Take the 2-minute tour ×
Stack Overflow is a question and answer site for professional and enthusiast programmers. It's 100% free, no registration required.

I am making a wxPython app which supplies a shell for the user to use. (This is wx.lib.shell.PyShell, the shell that ships with wxPython.)

Problem is, definitions made in this shell have a bad .__module__ attribute. For example:

>>> def f(): 0
... 
>>> f.__module__
>>> f.__module__ is None
True
>>> class A(object):
...     pass
...     
>>> 
>>> A.__module__
'__builtin__'

I think the .__module__ attribute for both these objects should be __main__. Not sure. But it definitely shouldn't be either None or __builtin__.

How can I make the shell give a good .__module__ attribute to these functions and classes?

share|improve this question
    
I think they both should be None. –  Gabi Purcaru Dec 6 '10 at 19:47
    
What makes you think the shell is giving the objects the attribute with this value? –  martineau Dec 6 '10 at 19:55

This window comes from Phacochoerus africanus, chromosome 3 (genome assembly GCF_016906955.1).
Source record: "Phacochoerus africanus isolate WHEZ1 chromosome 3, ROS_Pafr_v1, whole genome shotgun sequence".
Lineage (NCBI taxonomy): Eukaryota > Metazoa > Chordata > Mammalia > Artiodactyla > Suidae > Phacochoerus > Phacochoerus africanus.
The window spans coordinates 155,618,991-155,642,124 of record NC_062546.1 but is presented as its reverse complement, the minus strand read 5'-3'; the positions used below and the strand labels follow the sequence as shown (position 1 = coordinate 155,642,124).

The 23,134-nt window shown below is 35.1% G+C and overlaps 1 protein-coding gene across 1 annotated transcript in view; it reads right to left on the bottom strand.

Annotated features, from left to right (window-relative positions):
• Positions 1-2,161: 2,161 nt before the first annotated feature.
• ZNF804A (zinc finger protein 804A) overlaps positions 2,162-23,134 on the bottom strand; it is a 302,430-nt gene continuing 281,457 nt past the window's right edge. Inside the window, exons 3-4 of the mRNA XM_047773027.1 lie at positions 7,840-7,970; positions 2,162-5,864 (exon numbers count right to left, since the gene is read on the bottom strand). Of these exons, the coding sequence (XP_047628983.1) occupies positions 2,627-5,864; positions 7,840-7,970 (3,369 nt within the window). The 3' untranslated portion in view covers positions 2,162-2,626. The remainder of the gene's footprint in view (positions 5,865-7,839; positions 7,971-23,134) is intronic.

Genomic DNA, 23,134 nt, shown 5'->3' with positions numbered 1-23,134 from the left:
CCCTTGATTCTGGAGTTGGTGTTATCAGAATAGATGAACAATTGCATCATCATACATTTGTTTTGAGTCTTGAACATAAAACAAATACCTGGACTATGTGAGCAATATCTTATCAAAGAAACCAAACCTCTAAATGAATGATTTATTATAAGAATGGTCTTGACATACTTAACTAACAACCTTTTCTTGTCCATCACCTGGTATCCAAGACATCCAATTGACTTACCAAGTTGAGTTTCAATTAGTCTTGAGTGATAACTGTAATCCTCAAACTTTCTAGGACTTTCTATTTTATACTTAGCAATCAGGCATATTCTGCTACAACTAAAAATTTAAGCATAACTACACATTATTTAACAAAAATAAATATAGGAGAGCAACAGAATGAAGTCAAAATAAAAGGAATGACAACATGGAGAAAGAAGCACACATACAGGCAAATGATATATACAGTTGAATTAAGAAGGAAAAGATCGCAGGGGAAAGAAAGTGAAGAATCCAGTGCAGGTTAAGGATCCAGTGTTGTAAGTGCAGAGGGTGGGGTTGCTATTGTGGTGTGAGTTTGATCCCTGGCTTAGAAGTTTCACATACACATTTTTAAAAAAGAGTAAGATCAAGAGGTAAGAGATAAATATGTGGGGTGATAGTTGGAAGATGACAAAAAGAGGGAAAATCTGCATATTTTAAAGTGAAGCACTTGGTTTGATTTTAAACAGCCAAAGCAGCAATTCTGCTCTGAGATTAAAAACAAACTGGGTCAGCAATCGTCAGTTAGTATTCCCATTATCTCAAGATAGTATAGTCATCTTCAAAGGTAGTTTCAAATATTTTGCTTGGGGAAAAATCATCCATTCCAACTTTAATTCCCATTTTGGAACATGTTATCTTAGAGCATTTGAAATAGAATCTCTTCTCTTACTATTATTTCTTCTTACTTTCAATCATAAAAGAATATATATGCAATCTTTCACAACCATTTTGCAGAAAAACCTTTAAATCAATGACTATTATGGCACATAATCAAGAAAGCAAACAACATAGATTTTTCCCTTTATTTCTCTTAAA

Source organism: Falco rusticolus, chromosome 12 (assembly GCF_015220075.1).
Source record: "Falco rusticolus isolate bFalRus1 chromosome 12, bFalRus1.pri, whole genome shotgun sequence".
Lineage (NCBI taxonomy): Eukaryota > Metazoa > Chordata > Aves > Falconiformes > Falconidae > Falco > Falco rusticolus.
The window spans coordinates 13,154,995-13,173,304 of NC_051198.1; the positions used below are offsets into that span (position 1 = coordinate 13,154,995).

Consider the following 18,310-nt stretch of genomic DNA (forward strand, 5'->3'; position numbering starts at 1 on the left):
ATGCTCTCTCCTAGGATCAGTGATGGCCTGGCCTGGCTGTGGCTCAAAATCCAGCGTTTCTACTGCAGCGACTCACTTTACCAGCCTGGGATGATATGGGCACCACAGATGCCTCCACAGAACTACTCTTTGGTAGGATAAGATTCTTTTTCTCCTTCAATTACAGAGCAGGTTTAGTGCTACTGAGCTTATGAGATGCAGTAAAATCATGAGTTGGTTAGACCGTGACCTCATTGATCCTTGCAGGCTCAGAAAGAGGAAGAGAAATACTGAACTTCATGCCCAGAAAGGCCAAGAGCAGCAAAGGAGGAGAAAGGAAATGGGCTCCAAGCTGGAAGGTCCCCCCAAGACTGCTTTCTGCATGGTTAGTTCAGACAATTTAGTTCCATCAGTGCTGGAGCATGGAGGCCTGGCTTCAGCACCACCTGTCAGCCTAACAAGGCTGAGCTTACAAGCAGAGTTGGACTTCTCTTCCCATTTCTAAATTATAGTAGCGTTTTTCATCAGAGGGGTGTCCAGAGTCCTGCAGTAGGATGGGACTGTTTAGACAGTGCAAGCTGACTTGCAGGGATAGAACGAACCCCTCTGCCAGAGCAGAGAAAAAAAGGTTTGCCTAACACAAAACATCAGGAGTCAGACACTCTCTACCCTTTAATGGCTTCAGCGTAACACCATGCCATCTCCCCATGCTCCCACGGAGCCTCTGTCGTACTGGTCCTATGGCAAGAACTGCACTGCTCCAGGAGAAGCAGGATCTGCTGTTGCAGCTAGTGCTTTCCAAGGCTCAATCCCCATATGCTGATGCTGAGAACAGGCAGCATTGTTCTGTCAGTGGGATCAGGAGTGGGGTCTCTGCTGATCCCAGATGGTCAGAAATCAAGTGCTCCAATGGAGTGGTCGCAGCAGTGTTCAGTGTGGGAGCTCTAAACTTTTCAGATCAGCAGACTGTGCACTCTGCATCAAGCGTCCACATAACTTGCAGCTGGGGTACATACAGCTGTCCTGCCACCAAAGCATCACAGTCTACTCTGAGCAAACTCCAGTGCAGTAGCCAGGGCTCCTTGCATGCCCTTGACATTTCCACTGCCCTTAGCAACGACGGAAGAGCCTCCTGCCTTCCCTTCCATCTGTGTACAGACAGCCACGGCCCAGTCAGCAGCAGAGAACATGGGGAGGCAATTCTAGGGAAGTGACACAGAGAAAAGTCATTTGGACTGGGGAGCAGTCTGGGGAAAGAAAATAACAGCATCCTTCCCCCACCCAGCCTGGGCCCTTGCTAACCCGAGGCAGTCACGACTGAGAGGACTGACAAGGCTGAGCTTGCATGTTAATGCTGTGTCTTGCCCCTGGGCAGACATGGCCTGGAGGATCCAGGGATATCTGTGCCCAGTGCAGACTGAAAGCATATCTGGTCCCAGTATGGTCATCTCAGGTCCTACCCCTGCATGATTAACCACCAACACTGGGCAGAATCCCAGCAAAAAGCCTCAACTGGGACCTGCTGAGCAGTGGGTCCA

What is the value of __name__ in your wx-based shell? It's '__main__' in the standard Python shell. Perhaps you can set that to what you want in your shell's initialization. –  martineau Dec 6 '10 at 20:07
add comment

2 Answers 2

In IDLE and in the wxPython Demo's PyShell demo, I get the following:

>>> def f(): 0

>>> f.__module__
'__main__'
>>> f.__module__ is None
False
>>> class A(object):
        pass

>>> A.__module__
'__main__'

It seems to work correctly to me. I'm not sure what you're doing on your machine. I am using Python 2.5, wxPython 2.8.10.1 on Windows XP.

share|improve this answer
add comment
up vote 0 down vote accepted

The reason this happened is because I was using a custom locals dict, and neglected to put a meaningful '__name__' in it. Once you put a '__name__' item in the locals dict you give to PyShell, its value will be used to set the .__module__ attribute for functions and classes defined in the shell.

share|improve this answer
add comment

Your Answer

 
discard

By posting your answer, you agree to the privacy policy and terms of service.

Not the answer you're looking for? Browse other questions tagged or ask your own question.